Running for Office

“In other words, it’s the contrast between a white-collar and a blue-collar Catholicism. The oscillation between those two poles has sort of been the story of the “Catholic vote” in America, and right now the pendulum seems to be swinging again in the blue-collar direction.”

John L. Allen Jr.

This past week, on November 6th, 2018, Democrats and Republicans (and even some third parties) faced off in the U.S. midterm elections. The results are in, and they are just what the political experts predicted. The Republicans won the races that everyone was talking about. They won the Senate majority with key races like that in Texas, the governor’s race in Florida and, most likely, that in Georgia. The Democrats, however, took control of the House of Representatives by turning many red districts blue. Now that all of the excitement is over and the elections results decided, except for a few states still in contention, we can examine the demographics of the vote that this entire seminar is centered around: the Catholic vote.

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Pew Research Center’s results on the religious votes in the 2018 midterm elections.

According to a poll by Pew Research Center, “50% of Catholics voted for Democratic candidates and 49% cast their ballots for Republicans”[1]. The results, Catholic News Agency reports, are much closer than in previous midterm elections. For example, in 2014, “54% of the Catholic voting pool chose GOP candidates, leaving just 45% in support of the Dems.”[1]. The shift in these results over the course of just four years shows a significant tightening and alignment between Catholic support for the two dominating parties. But how effective was it in deciding the results of the elections?

In my opinion, Catholics could have contributed more to the election if they had a higher turnout at the polls. “For one thing, the Catholic share of the overall vote went up two points since 2014, from 24 to 26 percent. That likely reflects higher Latino voter registration and turnout in key races”[2]. Although it seems that the overall Catholic vote has increased a couple of points since 2014, I believe that a higher turnout from the growing Latino population could have had a significantly more profound effect on the results of some of the close elections. As America Magazine states, “though the Catholic vote was important, the polling group P.R.R.I estimated that white evangelicals continues to be overrepresented at the polls this year”[3].

As I had mentioned in my previous blog post about the state of the Catholic vote in contemporary America, Catholic voters are becoming increasingly diverse and are forming internal divides between themselves. According to AP data, “white Catholics broke 56 to 41 percent for Republican candidates, with the six-point gap between the Catholic total and white Catholics explained by a strongly Democratic vote among Latino, African-American, and other minority Catholic groups”[2]. This data clues us into this growing divide between white Catholics and all other Catholics, but in particular, the increasingly larger Hispanic Catholic population. This voting data paints the current state of the Catholic Church in America as two Catholic Americas: one largely white, affluent, and Republican, and the other largely Latino, rather economically disadvantaged, and Democratic.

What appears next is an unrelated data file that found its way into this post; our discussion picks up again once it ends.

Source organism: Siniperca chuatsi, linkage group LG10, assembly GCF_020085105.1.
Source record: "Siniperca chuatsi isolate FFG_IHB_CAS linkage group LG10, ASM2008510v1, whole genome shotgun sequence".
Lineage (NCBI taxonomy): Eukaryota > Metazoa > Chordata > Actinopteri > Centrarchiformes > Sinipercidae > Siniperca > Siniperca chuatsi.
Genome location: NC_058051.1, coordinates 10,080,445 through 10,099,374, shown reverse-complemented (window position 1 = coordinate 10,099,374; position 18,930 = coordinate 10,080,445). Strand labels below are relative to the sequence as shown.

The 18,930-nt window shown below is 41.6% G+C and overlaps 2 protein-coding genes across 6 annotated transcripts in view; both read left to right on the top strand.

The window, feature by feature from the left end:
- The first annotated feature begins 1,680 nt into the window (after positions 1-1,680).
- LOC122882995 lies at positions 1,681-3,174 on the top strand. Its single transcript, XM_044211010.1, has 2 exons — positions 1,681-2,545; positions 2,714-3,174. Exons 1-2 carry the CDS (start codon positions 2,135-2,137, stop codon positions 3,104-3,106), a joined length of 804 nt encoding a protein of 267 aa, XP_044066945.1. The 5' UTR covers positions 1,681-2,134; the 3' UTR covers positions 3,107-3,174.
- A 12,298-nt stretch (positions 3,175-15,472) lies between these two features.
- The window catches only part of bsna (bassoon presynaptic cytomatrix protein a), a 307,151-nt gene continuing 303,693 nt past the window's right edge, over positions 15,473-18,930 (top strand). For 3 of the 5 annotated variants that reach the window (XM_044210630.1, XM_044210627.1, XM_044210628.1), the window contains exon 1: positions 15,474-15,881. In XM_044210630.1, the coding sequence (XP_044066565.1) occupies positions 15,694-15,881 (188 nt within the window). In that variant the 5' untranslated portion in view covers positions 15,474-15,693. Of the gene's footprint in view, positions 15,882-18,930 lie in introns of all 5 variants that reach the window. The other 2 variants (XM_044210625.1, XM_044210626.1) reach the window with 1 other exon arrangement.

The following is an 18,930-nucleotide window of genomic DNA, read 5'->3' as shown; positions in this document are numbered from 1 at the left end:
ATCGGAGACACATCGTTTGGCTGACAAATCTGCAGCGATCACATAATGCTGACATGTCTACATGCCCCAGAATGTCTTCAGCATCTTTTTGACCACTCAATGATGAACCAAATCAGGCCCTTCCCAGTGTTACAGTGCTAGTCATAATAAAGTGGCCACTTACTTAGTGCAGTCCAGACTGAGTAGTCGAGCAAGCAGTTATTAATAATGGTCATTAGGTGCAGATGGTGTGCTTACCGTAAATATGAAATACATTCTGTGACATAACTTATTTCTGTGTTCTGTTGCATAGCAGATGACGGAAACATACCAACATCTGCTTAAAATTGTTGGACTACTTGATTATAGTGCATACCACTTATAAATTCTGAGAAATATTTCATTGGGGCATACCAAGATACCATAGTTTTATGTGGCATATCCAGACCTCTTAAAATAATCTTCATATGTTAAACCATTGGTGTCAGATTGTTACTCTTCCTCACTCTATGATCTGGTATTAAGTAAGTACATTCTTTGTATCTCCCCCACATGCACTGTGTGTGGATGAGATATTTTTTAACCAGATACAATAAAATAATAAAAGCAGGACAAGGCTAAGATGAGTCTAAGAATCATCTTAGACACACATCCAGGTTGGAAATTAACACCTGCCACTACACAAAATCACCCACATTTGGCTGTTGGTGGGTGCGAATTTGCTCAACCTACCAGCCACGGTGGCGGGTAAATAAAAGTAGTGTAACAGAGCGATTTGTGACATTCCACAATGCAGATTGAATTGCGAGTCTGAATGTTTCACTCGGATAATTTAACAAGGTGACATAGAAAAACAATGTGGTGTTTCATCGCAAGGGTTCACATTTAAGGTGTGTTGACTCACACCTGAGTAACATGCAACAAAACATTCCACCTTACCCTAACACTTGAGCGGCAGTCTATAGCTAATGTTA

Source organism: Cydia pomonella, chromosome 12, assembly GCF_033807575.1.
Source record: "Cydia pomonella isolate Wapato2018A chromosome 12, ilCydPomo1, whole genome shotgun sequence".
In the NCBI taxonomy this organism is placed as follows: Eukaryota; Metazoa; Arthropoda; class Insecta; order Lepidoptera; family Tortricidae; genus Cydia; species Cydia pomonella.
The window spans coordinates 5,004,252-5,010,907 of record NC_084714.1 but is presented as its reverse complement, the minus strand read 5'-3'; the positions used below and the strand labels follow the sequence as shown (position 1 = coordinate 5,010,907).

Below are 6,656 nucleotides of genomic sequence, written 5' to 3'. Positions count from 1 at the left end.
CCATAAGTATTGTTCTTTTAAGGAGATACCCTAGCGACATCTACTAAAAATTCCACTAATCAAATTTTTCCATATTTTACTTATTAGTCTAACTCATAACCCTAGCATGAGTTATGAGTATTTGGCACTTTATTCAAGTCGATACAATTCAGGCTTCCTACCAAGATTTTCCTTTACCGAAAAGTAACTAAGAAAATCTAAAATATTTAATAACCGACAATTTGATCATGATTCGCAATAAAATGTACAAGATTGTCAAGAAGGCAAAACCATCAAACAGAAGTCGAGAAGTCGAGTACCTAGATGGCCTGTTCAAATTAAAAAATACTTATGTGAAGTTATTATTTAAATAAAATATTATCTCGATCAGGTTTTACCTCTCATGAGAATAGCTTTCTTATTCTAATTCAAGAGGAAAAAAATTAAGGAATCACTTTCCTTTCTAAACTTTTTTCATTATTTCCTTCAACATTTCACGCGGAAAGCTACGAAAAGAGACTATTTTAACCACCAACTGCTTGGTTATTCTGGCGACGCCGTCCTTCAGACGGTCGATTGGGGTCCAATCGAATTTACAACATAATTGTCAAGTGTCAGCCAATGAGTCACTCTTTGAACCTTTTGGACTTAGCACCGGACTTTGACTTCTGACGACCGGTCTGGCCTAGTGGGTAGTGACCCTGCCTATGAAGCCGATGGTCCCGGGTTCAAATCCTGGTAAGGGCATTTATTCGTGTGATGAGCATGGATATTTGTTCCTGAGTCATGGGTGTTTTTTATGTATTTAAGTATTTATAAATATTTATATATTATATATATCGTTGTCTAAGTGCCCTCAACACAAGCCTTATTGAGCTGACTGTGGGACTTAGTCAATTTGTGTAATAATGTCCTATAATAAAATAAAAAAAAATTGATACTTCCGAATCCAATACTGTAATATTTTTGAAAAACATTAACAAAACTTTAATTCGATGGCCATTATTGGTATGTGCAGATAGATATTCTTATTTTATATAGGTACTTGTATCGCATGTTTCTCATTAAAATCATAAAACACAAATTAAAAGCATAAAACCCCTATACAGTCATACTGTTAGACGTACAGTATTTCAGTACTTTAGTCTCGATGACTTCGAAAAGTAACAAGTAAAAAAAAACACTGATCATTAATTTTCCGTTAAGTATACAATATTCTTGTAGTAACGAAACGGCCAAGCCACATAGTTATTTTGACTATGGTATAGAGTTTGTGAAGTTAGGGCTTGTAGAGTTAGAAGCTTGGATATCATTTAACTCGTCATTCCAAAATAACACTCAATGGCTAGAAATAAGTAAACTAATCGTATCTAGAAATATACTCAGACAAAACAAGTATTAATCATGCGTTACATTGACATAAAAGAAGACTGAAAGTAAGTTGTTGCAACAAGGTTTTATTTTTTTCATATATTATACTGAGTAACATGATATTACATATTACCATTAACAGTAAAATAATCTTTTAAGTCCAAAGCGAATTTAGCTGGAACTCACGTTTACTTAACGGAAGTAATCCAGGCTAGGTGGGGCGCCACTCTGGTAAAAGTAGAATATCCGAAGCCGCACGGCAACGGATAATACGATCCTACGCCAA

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Newsmax’s image on “Democratic Intensity Waning Ahead of 2018 Midterms”.

This coincides directly with the increasing diversity between Catholics. It can be rather easy to lump all of the Catholic voters together and claim that they all vote the same on issues that are sensitive to the Church’s teachings, but in contemporary America, that could not be more incorrect. There seems to be an overwhelming white majority representing the Catholic vote, and they historically have voted Republican, as they have in these midterms. However, due to the increasing population of Latino Catholics in the United States, the Democratic portion of the Catholic vote is increasing year-to-year, as it is directly proportional to the Latino population getting out to the polls. As seen in this year’s elections, Catholics seem to be split fairly equally across party lines, but as population demographics suggest, there may be an edge for the Democratic Party in future years as the Latino contribution to the Catholic vote continues to grow with their growing population base.

In fact, after attending the Behind the Tweets: Mid-Term Postmortem panel this past week and listening to the panels speak, there seemed to be a consensus that not enough Latino voters made it out to the polls for their vote to be as effective as it could be. There was discussion about the difficulties in candidates attempting to access and reach the Latino population and motivate them to go to the polls, and although there was a significant number of Latinos that did go and vote, it could have potentially been the swing vote in states that already have a large Latino population, specifically Texas. The Senate election in Texas was one that captivated the nation and arguably generated the most excitement amongst voters. Republican candidate Ted Cruz faced off against Democratic candidate Beto O’Rourke for Texas’s Senate seat. While Cruz has historically held this position as Texas has almost always been a Republican state, Beto gave Cruz a run for his money, with 50.9% of voters choosing Cruz to Beto’s 48.3% [4].